Gina Miller discusses her new True and Fair political party
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EU diplomatic chief Josep Borrell warned in a press conference yesterday that the training missions would continue but “not at any cost.”
The Mali military-dominated government continues to refuse to organise elections quickly to return power to civilians.
Speaking at a press conference next to an informal meeting of EU defence ministers in western France, Mr Borrell said: “We want to remain committed to Mali, we want to remain committed to the Sahel, but it must not be at any price.
“For the moment our training and advisory missions to the Malian armed forces and internal security forces will continue.
“But we have already suspended budgetary aid to the Malian authorities from the moment we knew that the elections were not going to take place.
“Despite all the warnings to the Malian authorities, we see no sign of progress.”
He added that they will closely monitor the situation and take measures in the same line as the sanctions by West African leaders meeting in the Economic Community of West African States (ECOWAS).
The EU temporarily suspended its training mission for the Central African armed forces in mid-December due to the “control exercised by the mercenaries of the Wagner company.”
The Europeans are now accusing Russian mercenaries from the controversial Wagner group of setting up in Mali to support the junta.
France pulled troops out of Timbuktu in mid-December, nine years after they helped Malian troops defeat a jihadist insurgency in the city.
Relations have gotten worse between the nations after a military coup overthrew the Malian government in August 2020.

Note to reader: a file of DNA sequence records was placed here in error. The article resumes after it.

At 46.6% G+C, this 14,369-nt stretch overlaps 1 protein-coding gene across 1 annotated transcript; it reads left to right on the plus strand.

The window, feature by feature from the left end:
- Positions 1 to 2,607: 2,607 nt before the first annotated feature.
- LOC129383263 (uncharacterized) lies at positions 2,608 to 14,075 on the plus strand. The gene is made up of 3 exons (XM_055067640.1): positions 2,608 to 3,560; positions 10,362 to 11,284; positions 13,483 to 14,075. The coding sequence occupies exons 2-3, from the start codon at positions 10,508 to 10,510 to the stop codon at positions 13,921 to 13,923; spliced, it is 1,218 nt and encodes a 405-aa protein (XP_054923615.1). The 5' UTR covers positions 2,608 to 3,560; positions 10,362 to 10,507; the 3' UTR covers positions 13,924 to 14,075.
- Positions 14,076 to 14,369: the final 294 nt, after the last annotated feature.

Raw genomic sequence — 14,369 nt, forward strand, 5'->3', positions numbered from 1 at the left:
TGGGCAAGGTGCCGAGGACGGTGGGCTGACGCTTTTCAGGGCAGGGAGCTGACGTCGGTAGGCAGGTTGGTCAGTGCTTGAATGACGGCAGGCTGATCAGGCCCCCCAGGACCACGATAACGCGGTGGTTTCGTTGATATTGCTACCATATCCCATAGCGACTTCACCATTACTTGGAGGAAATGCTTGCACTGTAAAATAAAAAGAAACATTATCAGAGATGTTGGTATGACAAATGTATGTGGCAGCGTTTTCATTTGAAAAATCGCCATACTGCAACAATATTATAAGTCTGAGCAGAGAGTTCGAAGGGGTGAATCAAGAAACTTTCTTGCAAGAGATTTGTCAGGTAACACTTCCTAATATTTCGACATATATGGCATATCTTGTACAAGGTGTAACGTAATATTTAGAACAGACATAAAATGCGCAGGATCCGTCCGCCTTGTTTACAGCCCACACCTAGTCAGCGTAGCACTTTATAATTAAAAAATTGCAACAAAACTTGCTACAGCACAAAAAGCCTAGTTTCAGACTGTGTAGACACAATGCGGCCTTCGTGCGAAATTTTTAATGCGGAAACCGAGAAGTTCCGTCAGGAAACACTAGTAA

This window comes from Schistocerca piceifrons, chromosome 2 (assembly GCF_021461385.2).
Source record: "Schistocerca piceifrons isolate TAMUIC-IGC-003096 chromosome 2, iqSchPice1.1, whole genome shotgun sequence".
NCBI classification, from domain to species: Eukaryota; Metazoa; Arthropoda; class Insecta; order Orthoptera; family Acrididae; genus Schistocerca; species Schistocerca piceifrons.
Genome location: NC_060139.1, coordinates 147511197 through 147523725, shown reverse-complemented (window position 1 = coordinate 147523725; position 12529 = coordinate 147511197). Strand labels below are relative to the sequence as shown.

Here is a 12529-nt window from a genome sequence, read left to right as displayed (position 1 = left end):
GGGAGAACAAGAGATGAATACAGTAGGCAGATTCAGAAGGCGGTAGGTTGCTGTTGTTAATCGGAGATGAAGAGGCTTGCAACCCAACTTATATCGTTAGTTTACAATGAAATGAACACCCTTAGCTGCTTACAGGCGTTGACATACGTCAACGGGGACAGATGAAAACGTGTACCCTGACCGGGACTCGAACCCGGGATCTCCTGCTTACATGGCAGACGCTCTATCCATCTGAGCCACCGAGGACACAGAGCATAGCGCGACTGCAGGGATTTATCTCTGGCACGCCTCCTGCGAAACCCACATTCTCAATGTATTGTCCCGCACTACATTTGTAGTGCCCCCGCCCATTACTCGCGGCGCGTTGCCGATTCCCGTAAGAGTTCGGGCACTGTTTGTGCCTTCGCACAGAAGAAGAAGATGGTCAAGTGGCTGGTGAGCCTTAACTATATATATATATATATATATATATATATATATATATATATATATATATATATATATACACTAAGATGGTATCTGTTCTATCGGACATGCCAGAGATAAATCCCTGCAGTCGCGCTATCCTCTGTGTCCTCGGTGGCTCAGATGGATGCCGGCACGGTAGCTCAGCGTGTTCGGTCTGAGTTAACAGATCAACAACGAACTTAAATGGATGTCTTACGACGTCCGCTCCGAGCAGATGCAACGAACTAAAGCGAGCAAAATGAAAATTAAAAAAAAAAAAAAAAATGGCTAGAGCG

France have been gradually reducing their military presence in the country, maintaining troops in northern Mali in Gao, Ménaka and Gossi.
French Minister for Defence Florence Parly, who stood next to Mr Borrell, said: “We are discussing the conditions under which this fight against terrorism, for which we are mobilised, can continue.
“It is urgent that the political transition can be brought to a conclusion.
However, she added: “this cooperation only makes sense if it is integrated into a more global framework with fundamental reforms, particularly on governance.
“This work is only possible with legitimate authorities.”
Asked about the military plane in Malian airspace, which Bamako denounced as a “violation,” Ms Parly said that the closure of airspace decided by ECOWAS “does not concern military flights” in the eyes of France, mirroring an earlier statement from French army spokesman Pascal Ianni.
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The United Nations Secretary-General António Guterres has appealed to the military junta in Mali to announce an acceptable timetable for elections.
He stated that if the Malian government presents an acceptable timetable, there will be a gradual lifting of sanctions made against the country.
These sanctions include closed borders with Mali and an embargo on trade.
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